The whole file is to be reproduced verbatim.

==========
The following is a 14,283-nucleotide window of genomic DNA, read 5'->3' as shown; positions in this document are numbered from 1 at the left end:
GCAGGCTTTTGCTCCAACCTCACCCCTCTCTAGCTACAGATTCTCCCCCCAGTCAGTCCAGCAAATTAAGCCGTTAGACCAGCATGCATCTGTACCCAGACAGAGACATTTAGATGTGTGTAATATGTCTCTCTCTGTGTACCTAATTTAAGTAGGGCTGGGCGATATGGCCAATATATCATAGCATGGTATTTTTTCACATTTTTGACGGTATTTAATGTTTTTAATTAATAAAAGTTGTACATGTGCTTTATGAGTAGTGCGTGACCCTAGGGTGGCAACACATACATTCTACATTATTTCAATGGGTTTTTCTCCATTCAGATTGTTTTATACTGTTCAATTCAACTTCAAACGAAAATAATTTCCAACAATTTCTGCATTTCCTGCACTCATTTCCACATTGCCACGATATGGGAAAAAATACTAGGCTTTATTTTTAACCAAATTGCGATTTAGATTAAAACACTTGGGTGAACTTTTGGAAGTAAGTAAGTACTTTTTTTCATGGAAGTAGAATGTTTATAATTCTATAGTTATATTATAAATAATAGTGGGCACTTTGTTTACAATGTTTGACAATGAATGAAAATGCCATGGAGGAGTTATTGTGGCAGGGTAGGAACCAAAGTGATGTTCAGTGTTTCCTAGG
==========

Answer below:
The following is a 14,283-nucleotide window of genomic DNA, read 5'->3' as shown; positions in this document are numbered from 1 at the left end:
GCAGGCTTTTGCTCCAACCTCACCCCTCTCTAGCTACAGATTCTCCCCCCAGTCAGTCCAGCAAATTAAGCCGTTAGACCAGCATGCATCTGTACCCAGACAGAGACATTTAGATGTGTGTAATATGTCTCTCTCTGTGTACCTAATTTAAGTAGGGCTGGGCGATATGGCCAATATATCATAGCATGGTATTTTTTCACATTTTTGACGGTATTTAATGTTTTTAATTAATAAAAGTTGTACATGTGCTTTATGAGTAGTGCGTGACCCTAGGGTGGCAACACATACATTCTACATTATTTCAATGGGTTTTTCTCCATTCAGATTGTTTTATACTGTTCAATTCAACTTCAAACGAAAATAATTTCCAACAATTTCTGCATTTCCTGCACTCATTTCCACATTGCCACGATATGGGAAAAAATACTAGGCTTTATTTTTAACCAAATTGCGATTTAGATTAAAACACTTGGGTGAACTTTTGGAAGTAAGTAAGTACTTTTTTTCATGGAAGTAGAATGTTTATAATTCTATAGTTATATTATAAATAATAGTGGGCACTTTGTTTACAATGTTTGACAATGAATGAAAATGCCATGGAGGAGTTATTGTGGCAGGGTAGGAACCAAAGTGATGTTCAGTGTTTCCTAGG